Insert whiny excuse about life getting in the way of blogging here. Now let’s move on.
After much searching, I have found myself. Too pretentious? Yeah, I know. But in fact it’s actually been quite a relief. Hang on a second, I should probably give you some context…
I’ve been reading a load of articles about RPG design (see the last post for a selection), and one of the key concepts I’ve found useful was Ron Edwards’ three suggested Creative Agendas. (Agendae? I’m pretty sure Agenda is plural already, actually. Aaanyway.) The three agendas are the three (he suspects the only three) core reasons why people play a roleplaying game. They are as follows:
- Gamism – “Social assessment of personal strategy and guts among the participants in the face of risk”;
- Narrativism – “Commitment to Addressing (producing, heightening, and resolving) Premise through play itself”;
- Simulationism – “Commitment to the imagined events of play, specifically their in-game causes and pre-established thematic elements”.
The definitions – from the Forge Provisional Glossary – are by necessity quite broad; I’d strongly suggest reading the articles to get a better idea of what they mean. I had to read and re-read before I got it –
But I’m jumping ahead of myself. What I want most from roleplaying games is:
- a realistic experience of being a person in a different world or situation to my own
- provided that situation is interesting and/or exciting.
This confused me, because of the following sections from the Forge articles. Firstly, this about Narrativism:
Narrativism is expressed by the creation, via role-playing, of a story with a recognizable theme.
… and this about Simulationism:
The players may be greatly concerned with the internal logic and experiential consistency of that Exploration.
What I read there was Simulationism is about presenting a realistic world (which fits perfectly with my first bullet), and that Narrativism is about producing a story. While a story should be interesting and/or exciting, and hence is related to my second bullet, to me it sounds like more than that – it sounds like a laborious and precise construction with three acts (maybe) and a conclusion and all that jazz. I’m not fussed about that – I just want my experience to be interesting.
Therefore I thought of myself as a Simulationist but a Simulationist who wants to simulate a world where the laws of drama apply, in order to keep things interesting. I was thrilled; I thought I’d discovered a new branch of Simulationism and was about to revolutionise RPG design. Unfortunately not. Something didn’t quite sit right with me – such as this example of “Simulationism overriding Narrativism”:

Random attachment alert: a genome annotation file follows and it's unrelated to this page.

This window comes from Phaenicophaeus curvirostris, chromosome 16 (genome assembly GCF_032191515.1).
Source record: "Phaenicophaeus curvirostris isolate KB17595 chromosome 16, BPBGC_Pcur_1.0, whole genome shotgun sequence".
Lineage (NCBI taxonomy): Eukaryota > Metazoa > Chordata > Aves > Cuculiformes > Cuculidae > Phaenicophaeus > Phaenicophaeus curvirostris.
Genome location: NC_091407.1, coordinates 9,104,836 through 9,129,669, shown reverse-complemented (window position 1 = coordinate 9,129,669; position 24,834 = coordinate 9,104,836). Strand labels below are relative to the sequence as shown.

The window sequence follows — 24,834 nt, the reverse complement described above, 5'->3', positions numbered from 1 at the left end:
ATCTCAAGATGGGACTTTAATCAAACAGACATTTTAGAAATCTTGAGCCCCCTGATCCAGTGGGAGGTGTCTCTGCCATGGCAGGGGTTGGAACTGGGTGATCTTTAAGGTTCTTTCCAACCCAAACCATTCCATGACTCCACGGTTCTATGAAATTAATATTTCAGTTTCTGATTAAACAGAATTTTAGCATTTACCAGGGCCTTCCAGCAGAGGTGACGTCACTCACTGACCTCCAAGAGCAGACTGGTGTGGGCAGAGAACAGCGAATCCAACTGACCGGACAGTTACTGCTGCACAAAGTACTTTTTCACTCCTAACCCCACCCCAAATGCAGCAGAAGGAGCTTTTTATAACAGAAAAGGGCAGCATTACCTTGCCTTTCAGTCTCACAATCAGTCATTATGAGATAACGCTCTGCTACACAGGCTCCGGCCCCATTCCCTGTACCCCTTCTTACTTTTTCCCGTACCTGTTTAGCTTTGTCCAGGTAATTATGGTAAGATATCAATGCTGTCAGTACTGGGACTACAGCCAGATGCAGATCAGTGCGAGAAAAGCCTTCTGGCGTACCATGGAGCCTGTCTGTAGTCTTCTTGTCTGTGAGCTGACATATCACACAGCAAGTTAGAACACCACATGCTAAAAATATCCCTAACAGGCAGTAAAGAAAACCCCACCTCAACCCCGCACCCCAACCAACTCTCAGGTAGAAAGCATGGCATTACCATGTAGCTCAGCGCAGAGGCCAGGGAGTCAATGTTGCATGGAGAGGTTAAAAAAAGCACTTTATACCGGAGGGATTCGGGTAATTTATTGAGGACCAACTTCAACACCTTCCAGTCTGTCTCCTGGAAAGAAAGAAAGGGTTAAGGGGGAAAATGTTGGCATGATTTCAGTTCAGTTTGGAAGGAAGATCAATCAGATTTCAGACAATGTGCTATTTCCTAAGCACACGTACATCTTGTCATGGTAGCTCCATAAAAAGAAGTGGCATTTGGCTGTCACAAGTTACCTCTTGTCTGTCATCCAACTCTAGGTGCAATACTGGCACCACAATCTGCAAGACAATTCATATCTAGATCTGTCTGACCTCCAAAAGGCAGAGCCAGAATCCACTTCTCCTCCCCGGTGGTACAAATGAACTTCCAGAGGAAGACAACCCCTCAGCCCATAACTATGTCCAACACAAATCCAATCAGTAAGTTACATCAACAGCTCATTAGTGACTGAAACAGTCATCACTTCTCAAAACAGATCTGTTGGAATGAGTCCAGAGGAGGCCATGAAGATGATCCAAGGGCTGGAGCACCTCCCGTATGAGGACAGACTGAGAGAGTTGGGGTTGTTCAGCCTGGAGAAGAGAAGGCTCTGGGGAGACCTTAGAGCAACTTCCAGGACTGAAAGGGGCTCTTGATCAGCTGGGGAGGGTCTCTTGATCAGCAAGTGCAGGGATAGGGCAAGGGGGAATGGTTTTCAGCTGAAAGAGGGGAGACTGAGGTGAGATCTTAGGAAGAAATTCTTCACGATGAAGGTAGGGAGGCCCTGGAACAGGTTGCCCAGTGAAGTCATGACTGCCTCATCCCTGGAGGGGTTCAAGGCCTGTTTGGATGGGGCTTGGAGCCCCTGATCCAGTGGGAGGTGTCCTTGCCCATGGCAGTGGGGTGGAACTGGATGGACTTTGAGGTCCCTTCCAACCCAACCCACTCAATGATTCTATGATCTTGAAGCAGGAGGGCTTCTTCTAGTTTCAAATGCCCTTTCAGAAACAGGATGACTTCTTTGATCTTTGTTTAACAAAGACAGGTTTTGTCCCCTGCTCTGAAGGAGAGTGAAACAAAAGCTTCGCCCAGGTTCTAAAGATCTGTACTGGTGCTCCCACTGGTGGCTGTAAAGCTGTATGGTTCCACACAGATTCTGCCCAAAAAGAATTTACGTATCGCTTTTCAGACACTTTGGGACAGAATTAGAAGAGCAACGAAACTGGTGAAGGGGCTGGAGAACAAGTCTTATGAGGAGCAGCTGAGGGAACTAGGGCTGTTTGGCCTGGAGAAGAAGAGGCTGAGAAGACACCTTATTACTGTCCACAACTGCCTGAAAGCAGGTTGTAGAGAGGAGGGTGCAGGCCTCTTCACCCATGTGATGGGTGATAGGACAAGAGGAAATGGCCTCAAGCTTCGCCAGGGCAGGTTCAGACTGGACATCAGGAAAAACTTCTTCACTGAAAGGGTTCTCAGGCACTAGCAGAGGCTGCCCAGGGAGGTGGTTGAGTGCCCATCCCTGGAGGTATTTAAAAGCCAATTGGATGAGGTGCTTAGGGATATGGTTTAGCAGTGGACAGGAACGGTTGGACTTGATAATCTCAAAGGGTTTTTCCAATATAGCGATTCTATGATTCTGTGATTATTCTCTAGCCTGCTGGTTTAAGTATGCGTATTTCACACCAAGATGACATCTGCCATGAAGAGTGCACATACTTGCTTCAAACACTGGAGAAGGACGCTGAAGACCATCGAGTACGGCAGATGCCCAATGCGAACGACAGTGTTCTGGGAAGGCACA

The time to traverse town with super-running is deemed insufficient to arrive at the scene, with reference to distance and actions at the scene, such that the villain’s bomb does blow up the city.
That seems totally wrong to me. So perhaps I wasn’t a Simulationist after all? I certainly think too much focus on realism can detract from the excitement. What to do?
Well, I read and I read and I read. I read about “El Dorado”, a term used to describe a game that (reliably) realistically simulates a situation but still produces a good story. And then I read this:
I think some people who claim to desire such a goal in play are simply looking for Narrativism with a very strong Explorative chassis, and that the goal is not elusive at all. Such “Vanilla Narrativism” is very easy and straightforward. The key to finding it is to stop reinforcing Simulationist approaches to play. Many role-players, identified by Jesse Burneko as “Simulationist-by-habit,” exhaust themselves by seeking El Dorado, racing ever faster and farther, when all they have to do is stop running, turn around, and find Vanilla Narrativism right in their grasp.
That’s me. Right there. Hi, I’m Blackrat, and I’m a Narrativist.
I hadn’t understood that “story” in the context of these articles was a much broader concept than I’d picked up initially. I’d guess that’s why Ron Edwards changed the definition to the one at the top of this post, about addressing premise (rather than story). “Addressing Premise” is equivalent to my “making things interesting / exciting”, but much better defined – my version is meaningless and given meaning only by the reader’s personal taste :-)
A long way round to a simple conclusion. One thing I realised along the way, though, is that I want my Narrativism to be focussed on consistent in-character experience and reactions, not on creating the story out-of-character and then justifying it in-character. And that’s useful.
The next thing to do is to work out how to apply these aims to the system I’m (slowly) designing. So, next time, ACTUAL GAME DESIGN at last :-) I hope your patience hasn’t worn out yet…